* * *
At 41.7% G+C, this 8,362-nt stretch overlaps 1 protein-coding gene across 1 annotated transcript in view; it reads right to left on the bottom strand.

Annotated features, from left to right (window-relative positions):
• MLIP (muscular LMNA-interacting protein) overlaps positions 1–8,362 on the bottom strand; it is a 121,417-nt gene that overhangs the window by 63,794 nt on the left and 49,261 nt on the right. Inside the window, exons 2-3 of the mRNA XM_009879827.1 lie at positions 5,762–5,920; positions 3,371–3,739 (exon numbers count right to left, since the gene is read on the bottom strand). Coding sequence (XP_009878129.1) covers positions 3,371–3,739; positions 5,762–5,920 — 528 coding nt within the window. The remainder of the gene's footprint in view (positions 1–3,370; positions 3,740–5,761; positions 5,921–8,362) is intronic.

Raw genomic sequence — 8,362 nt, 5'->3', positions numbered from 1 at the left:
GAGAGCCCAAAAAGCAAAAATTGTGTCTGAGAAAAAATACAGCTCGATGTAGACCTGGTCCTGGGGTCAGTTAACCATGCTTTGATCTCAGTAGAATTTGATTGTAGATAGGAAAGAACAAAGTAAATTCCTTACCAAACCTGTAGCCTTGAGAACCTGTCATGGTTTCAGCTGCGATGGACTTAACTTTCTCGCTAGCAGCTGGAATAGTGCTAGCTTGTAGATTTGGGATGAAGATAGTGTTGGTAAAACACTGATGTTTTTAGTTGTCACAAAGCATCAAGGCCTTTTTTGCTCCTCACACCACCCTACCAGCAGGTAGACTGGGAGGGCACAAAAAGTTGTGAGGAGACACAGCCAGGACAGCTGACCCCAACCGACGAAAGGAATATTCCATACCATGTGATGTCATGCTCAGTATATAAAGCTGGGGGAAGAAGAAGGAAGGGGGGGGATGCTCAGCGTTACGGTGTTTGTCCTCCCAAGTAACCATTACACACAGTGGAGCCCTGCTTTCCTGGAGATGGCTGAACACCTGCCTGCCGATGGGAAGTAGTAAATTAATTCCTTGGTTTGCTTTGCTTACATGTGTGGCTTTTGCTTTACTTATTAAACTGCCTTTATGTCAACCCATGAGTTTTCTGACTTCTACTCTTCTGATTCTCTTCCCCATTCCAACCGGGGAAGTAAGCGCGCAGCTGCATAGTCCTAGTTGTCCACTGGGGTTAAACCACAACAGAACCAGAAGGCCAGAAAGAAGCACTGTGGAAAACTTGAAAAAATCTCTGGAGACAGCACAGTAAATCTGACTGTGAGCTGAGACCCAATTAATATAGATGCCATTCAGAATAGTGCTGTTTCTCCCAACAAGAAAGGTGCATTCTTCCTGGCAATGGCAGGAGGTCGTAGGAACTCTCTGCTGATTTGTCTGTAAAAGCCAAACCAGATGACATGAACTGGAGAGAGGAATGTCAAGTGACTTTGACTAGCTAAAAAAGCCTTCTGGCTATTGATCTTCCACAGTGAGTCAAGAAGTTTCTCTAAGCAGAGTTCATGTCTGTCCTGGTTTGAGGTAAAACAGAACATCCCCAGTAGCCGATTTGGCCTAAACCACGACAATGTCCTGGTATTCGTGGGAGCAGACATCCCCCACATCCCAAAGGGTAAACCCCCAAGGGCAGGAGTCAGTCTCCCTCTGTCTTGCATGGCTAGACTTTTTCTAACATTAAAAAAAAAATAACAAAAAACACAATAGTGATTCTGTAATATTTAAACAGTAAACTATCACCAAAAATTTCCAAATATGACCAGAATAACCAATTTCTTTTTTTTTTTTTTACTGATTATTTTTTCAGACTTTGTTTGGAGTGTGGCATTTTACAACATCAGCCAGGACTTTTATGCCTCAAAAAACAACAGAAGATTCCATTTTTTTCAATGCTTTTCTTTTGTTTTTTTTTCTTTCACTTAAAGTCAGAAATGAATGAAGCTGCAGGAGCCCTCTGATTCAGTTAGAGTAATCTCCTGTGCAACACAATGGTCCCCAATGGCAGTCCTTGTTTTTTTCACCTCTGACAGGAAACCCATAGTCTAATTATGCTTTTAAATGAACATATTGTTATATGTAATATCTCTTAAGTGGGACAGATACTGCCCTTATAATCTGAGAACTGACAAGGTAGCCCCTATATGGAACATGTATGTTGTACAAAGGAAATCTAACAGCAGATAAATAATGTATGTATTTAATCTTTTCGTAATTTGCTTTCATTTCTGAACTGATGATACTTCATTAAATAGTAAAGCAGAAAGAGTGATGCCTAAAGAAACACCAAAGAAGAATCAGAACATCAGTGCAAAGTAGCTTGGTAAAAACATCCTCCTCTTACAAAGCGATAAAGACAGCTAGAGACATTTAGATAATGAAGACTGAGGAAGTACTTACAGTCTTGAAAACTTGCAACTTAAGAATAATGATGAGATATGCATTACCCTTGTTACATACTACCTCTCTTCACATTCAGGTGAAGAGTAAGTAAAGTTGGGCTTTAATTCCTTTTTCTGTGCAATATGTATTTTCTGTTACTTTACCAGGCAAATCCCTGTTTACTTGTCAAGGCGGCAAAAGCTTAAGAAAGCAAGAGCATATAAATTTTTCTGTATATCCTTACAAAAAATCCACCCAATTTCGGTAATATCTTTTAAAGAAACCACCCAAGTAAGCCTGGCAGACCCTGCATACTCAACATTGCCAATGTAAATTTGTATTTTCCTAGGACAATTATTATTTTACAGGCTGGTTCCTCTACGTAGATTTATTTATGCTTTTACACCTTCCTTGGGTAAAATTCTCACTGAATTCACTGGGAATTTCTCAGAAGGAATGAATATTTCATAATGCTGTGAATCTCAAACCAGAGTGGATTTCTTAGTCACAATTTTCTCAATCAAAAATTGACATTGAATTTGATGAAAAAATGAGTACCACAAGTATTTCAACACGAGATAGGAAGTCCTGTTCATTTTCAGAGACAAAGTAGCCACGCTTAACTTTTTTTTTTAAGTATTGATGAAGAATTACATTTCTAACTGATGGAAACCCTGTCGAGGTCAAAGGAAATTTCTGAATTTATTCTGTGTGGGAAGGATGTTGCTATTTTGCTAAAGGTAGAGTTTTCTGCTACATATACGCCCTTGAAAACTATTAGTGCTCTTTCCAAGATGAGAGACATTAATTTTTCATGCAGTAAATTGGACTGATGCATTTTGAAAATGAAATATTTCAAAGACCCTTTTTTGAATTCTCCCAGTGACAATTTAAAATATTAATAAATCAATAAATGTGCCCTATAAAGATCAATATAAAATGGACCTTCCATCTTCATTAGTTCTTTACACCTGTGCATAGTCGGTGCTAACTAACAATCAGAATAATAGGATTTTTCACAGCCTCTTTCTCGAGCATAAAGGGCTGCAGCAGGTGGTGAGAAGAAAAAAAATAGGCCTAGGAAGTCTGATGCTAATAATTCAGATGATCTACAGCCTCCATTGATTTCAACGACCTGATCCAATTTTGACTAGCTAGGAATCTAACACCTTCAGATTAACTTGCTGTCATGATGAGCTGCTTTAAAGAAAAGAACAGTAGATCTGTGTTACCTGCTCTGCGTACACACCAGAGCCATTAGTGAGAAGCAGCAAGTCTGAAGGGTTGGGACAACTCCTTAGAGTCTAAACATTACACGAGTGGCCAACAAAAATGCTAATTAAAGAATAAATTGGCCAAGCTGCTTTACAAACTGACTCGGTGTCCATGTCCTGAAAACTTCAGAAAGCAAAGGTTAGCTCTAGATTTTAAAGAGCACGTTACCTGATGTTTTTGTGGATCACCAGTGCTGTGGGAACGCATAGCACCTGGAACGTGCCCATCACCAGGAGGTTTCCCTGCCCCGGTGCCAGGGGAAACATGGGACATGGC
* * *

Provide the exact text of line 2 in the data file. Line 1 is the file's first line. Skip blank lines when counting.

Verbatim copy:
Annotated features, from left to right (window-relative positions):